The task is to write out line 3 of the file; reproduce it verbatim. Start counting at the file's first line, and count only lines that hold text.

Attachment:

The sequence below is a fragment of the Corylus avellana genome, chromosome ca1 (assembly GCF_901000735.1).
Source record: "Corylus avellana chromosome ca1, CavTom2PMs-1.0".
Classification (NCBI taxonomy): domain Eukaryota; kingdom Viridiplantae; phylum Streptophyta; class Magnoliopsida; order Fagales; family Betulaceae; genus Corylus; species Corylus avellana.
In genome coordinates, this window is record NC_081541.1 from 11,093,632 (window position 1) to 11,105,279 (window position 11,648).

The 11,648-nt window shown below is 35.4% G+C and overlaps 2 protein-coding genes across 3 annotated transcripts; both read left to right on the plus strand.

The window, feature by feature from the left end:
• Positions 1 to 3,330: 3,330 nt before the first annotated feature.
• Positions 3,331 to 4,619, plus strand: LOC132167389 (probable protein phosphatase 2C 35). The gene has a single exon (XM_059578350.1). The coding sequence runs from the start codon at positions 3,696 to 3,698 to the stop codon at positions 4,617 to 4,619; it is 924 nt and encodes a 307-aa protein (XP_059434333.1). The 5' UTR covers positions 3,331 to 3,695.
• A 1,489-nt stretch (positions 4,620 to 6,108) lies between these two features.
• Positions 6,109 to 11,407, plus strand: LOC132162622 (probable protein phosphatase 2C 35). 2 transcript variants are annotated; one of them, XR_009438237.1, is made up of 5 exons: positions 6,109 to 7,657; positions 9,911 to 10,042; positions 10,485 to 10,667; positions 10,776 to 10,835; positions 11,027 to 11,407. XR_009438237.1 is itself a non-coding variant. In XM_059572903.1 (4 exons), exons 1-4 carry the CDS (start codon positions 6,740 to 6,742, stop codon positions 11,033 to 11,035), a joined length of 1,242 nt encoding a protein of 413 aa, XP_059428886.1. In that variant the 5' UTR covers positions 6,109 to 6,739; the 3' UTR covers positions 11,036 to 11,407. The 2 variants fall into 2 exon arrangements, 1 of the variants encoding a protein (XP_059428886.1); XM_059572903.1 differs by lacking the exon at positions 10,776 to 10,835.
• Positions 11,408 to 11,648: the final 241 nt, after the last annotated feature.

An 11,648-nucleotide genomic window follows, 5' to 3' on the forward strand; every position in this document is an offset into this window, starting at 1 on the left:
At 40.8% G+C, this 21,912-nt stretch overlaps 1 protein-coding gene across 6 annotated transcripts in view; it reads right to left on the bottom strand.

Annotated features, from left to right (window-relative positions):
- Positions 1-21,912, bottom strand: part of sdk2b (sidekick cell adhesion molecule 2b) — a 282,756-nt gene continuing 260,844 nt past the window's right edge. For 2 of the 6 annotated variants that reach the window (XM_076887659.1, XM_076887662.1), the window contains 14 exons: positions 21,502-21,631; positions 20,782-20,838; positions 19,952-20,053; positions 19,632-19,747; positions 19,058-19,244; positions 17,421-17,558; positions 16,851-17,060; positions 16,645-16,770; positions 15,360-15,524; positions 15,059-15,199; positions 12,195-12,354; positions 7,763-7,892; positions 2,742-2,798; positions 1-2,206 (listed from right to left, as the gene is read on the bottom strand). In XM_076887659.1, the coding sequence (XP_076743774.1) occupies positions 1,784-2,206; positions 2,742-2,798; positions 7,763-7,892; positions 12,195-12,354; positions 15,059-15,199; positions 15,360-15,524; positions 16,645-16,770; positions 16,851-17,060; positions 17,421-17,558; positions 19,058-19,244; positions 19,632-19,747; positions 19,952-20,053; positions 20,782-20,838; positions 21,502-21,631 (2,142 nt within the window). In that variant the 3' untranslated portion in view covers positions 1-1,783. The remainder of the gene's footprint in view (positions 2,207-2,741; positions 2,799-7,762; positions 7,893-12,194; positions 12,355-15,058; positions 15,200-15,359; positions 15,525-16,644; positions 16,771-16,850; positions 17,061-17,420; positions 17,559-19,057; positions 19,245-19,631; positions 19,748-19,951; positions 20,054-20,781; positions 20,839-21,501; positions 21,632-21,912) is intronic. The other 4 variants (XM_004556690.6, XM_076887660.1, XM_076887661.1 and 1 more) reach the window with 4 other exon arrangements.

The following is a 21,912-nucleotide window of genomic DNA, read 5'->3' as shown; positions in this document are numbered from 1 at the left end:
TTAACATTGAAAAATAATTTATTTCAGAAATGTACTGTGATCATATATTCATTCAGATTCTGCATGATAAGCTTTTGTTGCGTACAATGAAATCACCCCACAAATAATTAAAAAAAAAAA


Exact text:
Classification (NCBI taxonomy): domain Eukaryota; kingdom Viridiplantae; phylum Streptophyta; class Magnoliopsida; order Fagales; family Betulaceae; genus Corylus; species Corylus avellana.